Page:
He begins by going on about the Ledbetter case, which involved the interpretation of the limitations period for making a discrimination claim:
[I]n a 5-4 opinion, the Supreme Court held that Ms. Ledbetter was entitled to nothing at all. The majority ruled that she should have filed her case within a few months after the employer decided to pay her less than her male coworkers. Never mind that she had no way of knowing what other workers made, or that the discrimination continued with each paycheck.Yes, because you and your fellow members of Congress wrote a bad statute. Fix it.
But, no, Supreme Court justices are supposed to correct your mistakes, and if they don't, you'll huff and puff about how cruel and heartless they are. They're "dangerous."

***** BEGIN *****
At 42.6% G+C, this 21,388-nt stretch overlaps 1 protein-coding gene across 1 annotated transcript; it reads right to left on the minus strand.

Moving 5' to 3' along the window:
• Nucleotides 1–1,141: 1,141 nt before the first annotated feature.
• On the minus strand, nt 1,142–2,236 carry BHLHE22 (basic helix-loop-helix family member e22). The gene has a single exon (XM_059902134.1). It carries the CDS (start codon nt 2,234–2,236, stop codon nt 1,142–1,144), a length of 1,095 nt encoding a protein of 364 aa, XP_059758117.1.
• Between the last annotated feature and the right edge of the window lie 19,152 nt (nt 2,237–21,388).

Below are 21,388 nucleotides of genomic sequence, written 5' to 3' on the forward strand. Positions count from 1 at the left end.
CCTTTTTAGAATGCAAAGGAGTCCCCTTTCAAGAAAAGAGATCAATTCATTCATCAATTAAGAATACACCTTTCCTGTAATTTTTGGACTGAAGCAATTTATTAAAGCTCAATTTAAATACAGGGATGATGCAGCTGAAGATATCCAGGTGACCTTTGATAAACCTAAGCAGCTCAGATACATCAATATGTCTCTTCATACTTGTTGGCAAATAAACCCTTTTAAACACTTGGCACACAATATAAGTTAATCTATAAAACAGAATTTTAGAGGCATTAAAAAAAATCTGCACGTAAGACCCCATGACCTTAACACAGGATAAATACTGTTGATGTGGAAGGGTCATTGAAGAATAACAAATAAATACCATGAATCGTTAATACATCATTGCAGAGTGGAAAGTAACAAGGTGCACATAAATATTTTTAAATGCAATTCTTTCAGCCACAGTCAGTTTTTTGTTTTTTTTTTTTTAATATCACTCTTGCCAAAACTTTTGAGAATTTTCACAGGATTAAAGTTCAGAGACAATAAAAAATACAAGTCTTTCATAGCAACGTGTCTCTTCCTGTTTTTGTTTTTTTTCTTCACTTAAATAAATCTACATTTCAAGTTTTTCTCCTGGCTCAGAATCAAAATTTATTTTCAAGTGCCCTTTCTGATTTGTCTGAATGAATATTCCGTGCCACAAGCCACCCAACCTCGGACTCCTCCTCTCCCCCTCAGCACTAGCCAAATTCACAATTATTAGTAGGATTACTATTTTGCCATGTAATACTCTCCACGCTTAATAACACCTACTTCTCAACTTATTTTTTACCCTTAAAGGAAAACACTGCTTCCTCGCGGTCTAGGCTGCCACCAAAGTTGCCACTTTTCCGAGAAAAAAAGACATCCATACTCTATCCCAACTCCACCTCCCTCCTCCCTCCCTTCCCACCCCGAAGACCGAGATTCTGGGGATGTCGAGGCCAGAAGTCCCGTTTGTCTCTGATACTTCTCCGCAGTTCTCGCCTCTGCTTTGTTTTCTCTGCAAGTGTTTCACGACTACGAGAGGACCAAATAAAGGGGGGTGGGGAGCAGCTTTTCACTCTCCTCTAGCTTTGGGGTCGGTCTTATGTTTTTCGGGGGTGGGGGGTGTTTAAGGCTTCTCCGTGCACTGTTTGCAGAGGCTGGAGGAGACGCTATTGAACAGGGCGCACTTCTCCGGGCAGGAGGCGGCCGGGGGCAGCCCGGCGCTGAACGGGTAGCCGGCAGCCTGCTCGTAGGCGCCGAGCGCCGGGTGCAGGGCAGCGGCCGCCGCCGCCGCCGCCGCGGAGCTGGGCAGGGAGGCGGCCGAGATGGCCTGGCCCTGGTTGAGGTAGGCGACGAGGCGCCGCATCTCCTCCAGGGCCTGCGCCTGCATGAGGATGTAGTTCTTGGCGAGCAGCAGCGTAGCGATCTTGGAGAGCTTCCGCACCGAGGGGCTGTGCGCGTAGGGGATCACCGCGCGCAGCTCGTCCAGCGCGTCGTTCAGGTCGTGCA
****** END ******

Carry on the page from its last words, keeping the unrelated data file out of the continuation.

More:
Kennedy doesn't like their constitutional decisions either, but his argument is a mess because of the way he spotlights a statutory interpretation case.
Anyway, he thinks that nominees should have to tell the Senate Judiciary Committee how they would have voted in cases that the Supreme Court has already decided. Since the briefs and transcripts of the arguments are publicly available, Senators should be able to throw a case name at the nominee and get a decision on the spot.
How much respect for the judicial process does that show? Virtually none. In fact, it betrays Kennedy's belief that the justices are making purely political decisions. In which case, your real problem is that you don't like the person who has the appointment power, and the problem boils down to presidential elections. Or mobilizing enough opposition in the Senate — which you just can't do — and shouldn't be able to do — as long as the President picks highly qualified individuals like John Roberts and Samuel Alito.